Round & Round & Round, Return, and Trap are album filler.  Trap is ok, as album filler, but RRR and Return are similar to filler on wish ('wendy time') and bloodflowers (if you got the version with 'comming up' on it).  Get 2 more mood songs to replace the b-sides and get slightly darker filler tracks and the album would really start to come together.  The unfortunate thing is, these songs existed as b-sides to The 13th and Mint Car.

Make the following changes albums songlist
2. It Used To Be Me replaces Club America
7. Ocean replaces Jupiter Crash
8. Adonais replaces Round & Round & Round
11. Home replaces Return
Call the album Bare.
Strange Attraction becomes the first single and gets a video clip.

But that didn't happen, so yeah, it is their worst album, but it doesn't have the worst collection of songs.

Edit: fixed up wrong song names
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Offline japanesebaby

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« Reply #8 on: August 04, 2007, 22:36:16 »
Early Gothic Rock bands were not necessarily associated with the Goth Subculture, having evolved from post-punk.  See also siouxise and the banshees or joy division/new order.  For a few short years in the early 80's it was possible to produce gothic rock and be a gothic rock band without being a member of the goth subculture.

ok maybe it's just a matter of how one defines the terms then but i wouldn't call bands like joy division (or new order at least!) as gothic rock. i'd like to consider bands like joy division and early cure (and most of what the banshees did too) as post-punk bands and since new wave is maybe a too broad term i'd put them under so-called "dark wave", together with what i consider to be the true gothic rock bands (sisters etc.) and also certain early electronic/synthpop bands and the so called "medievalism" etc.thus dark wave could be a fit "umbrella term" for all of these subgenres which one could say all tended towards moody/dark-ish colors/style of expression but actually achieved it in different ways.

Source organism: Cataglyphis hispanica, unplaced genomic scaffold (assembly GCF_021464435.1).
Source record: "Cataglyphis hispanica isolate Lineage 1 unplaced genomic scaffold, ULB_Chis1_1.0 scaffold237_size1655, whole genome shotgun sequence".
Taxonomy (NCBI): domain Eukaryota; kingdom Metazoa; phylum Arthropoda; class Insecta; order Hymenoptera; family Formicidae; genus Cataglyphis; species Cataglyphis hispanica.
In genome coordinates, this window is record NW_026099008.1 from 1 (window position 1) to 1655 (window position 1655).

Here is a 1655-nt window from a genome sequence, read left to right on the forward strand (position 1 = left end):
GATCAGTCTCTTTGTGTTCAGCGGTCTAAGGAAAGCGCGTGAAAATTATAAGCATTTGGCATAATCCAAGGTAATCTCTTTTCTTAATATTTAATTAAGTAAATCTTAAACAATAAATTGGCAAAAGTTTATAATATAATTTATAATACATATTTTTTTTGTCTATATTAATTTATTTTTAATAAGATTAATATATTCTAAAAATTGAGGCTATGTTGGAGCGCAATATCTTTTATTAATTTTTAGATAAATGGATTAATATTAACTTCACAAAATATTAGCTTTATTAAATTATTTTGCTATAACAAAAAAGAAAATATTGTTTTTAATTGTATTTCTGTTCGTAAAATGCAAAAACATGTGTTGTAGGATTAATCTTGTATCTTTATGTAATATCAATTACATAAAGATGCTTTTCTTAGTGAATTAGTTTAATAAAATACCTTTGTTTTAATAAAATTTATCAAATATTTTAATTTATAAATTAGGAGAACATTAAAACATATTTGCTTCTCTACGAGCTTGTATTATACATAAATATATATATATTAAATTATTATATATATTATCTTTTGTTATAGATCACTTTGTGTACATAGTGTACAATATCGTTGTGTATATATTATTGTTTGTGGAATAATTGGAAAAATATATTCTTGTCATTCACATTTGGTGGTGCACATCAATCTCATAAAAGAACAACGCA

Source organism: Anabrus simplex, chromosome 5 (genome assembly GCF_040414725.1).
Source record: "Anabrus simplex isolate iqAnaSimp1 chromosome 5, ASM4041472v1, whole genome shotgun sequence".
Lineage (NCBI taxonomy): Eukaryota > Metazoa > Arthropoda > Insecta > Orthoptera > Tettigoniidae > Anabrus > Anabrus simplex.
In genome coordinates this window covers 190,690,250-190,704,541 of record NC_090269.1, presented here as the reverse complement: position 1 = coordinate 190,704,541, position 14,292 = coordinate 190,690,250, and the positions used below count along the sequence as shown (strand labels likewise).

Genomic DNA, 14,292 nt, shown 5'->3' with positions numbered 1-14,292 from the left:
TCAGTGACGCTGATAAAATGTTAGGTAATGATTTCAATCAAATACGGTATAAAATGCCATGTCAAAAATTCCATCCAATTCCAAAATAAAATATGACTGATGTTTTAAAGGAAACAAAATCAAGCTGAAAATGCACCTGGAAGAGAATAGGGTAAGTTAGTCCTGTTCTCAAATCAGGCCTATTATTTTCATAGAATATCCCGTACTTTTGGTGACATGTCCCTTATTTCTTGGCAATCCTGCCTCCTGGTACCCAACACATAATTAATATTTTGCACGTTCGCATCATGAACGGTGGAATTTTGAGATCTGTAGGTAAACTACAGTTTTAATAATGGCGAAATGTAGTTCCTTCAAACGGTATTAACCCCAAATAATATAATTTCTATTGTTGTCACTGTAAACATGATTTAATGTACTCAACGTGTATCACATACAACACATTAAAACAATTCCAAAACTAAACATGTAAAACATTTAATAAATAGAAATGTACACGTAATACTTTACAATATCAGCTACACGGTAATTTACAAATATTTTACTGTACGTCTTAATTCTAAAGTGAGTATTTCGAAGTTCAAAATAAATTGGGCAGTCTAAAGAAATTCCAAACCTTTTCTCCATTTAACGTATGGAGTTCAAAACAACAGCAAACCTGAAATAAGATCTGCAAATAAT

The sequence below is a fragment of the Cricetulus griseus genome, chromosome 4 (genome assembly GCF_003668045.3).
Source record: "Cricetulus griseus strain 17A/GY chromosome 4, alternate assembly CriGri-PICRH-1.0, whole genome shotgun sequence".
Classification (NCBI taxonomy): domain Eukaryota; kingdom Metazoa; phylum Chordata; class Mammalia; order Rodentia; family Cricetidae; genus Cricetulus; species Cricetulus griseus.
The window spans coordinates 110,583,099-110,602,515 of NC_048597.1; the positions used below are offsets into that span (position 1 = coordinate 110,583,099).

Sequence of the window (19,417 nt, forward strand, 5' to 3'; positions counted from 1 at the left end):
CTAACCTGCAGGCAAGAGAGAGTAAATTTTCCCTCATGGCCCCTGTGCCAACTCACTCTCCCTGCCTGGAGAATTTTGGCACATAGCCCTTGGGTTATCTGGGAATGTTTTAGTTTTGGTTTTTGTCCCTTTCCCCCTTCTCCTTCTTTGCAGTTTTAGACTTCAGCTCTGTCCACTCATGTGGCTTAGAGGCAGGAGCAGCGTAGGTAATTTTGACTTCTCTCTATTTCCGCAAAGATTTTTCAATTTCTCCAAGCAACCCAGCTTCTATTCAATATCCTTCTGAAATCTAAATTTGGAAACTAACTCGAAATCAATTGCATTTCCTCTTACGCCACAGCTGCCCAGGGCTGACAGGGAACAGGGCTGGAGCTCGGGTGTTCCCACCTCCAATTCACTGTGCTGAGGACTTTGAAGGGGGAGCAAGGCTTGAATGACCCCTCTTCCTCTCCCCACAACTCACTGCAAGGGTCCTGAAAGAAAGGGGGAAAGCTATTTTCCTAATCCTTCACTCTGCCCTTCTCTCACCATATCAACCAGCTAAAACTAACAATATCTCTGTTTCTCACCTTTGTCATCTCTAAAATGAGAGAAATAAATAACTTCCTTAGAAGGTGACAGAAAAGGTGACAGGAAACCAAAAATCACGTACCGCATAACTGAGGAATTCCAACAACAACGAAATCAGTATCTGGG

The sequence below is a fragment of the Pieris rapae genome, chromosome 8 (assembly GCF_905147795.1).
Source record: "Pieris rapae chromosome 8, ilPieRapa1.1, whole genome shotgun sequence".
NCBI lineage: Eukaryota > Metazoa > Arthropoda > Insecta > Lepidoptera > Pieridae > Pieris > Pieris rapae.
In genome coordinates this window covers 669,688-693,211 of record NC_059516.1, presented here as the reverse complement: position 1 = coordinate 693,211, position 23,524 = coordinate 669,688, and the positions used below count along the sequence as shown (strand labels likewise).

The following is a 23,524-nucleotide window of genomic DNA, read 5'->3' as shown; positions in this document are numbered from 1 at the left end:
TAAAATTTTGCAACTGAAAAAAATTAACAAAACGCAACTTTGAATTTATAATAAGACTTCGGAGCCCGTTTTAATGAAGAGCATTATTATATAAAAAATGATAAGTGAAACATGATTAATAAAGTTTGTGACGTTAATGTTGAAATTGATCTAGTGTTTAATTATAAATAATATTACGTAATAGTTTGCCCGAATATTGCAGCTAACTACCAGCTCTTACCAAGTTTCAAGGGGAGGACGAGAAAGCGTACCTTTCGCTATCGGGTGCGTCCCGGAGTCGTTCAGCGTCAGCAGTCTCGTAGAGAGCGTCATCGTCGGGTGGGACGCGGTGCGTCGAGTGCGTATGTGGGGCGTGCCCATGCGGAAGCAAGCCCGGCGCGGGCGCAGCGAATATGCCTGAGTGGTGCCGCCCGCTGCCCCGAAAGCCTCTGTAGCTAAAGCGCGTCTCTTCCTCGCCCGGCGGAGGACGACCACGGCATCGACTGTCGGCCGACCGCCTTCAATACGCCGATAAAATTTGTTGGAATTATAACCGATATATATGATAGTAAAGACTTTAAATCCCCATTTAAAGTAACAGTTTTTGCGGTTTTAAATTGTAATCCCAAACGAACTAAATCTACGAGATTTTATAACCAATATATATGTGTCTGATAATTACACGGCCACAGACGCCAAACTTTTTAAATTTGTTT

.
like i said, it's just about how we define the terms itself. but imo 'gothic rock' is not a really good and valid term when it's used as such an "umbrella term". because it's already more defined than that, and so in my opinion it should definitely be used as a subgenre and not  as the name of the whole of the "dark-ish genre". because if new order is seriously considered to somehow belong under 'gothic rock' then i think we would be almost bound to call something like depeche mode as gothic rock too. and at least to me that pretty much stops making no sense then soon.

(to avoid misunderstandings: i don't want to argue about the simple usage and definition of terms just for the sake of it. i just feel that many of these terms like 'gothic rock' are often used quite vaguely, without really stopping to define what it's supposed to stand for and how it relates to the other dark-ish music genres of that period.)

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Offline devoblue

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« Reply #9 on: August 05, 2007, 00:04:25 »
(to avoid misunderstandings: i don't want to argue about the simple usage and definition of terms just for the sake of it. i just feel that many of these terms like 'gothic rock' are often used quite vaguely, without really stopping to define what it's supposed to stand for and how it relates to the other dark-ish music genres of that period.)

And I think thats the point, early on the term was so vague and the cures output so dark that they fit there.  The vague definition is one of two that continues in use.  Outsiders will look at the early definition and say the Cure are Gothic.  Those who understand what Gothic music is about will look at later or modern definitions where the Cure clearly don't fit.  This is a problem that will never get resolved.

I think when a cure fan refers the cure having a gothic sound, we know what they mean, and when the same fan later says the cure are not gothic, we still know what they mean, and they aren't being contradictory.